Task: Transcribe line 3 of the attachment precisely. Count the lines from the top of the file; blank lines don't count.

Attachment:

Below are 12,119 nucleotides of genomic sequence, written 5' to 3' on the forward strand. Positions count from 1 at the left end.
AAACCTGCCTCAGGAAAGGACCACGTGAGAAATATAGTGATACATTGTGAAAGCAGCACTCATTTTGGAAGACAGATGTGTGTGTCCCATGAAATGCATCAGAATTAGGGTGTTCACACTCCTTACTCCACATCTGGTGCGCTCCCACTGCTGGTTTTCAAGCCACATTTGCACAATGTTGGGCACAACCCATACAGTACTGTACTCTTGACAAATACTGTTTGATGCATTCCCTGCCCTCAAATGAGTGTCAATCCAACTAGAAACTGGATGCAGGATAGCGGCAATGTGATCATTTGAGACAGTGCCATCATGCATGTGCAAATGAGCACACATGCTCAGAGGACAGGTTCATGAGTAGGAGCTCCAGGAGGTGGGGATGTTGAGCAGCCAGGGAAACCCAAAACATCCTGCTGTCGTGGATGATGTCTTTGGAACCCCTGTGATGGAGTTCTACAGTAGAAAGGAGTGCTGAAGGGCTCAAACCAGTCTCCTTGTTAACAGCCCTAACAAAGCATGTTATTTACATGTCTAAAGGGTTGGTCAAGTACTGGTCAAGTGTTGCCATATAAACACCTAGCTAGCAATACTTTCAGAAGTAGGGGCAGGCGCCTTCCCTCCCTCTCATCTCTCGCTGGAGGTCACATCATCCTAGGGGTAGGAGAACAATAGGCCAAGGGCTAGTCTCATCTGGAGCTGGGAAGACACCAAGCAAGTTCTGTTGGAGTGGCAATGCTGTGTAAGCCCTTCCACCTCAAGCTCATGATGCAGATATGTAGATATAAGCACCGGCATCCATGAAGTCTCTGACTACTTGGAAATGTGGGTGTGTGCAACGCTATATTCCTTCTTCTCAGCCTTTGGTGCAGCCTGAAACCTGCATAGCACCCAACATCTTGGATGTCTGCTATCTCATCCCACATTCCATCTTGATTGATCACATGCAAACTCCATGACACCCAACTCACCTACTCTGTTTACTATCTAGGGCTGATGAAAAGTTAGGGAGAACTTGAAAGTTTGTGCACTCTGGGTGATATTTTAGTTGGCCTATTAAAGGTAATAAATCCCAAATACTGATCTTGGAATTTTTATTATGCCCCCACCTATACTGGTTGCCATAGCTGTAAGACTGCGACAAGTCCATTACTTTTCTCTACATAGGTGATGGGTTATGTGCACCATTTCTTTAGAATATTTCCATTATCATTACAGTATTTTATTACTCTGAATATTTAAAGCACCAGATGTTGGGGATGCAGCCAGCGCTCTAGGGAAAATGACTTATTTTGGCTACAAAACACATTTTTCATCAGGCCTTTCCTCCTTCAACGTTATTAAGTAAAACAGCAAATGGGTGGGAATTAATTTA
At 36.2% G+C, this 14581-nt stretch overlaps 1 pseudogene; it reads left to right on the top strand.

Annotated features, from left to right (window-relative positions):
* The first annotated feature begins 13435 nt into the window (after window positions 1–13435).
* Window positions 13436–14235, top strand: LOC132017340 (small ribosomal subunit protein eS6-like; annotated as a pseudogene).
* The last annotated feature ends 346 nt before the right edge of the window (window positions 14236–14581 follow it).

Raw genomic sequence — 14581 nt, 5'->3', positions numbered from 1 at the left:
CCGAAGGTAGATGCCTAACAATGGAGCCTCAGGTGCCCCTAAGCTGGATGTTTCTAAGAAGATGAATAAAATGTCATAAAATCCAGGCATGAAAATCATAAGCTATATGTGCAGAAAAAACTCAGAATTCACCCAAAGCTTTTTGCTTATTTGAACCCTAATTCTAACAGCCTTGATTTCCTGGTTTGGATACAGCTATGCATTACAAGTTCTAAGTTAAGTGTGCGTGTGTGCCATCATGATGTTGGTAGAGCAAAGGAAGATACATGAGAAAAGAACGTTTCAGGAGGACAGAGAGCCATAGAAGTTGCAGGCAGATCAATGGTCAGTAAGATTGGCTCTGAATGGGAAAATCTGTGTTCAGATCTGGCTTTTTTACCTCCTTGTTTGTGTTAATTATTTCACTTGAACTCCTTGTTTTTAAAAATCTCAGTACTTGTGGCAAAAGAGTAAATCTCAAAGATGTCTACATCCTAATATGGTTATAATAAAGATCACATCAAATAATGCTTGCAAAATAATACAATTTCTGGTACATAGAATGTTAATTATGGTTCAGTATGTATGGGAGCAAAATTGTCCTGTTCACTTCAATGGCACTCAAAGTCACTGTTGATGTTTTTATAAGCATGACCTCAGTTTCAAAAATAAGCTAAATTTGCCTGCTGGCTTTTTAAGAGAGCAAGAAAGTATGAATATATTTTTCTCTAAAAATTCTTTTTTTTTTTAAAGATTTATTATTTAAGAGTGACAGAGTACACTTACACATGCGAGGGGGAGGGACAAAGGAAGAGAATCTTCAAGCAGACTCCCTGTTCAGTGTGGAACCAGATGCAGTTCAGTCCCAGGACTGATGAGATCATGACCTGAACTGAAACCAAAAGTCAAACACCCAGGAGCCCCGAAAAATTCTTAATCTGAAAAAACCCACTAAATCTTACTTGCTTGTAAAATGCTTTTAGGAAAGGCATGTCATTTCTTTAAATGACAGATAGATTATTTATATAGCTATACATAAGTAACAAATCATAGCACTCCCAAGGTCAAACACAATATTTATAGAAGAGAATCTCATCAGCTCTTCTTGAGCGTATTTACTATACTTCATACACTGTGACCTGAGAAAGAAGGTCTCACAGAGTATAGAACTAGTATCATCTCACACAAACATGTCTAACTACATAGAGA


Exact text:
At 36.2% G+C, this 14581-nt stretch overlaps 1 pseudogene; it reads left to right on the top strand.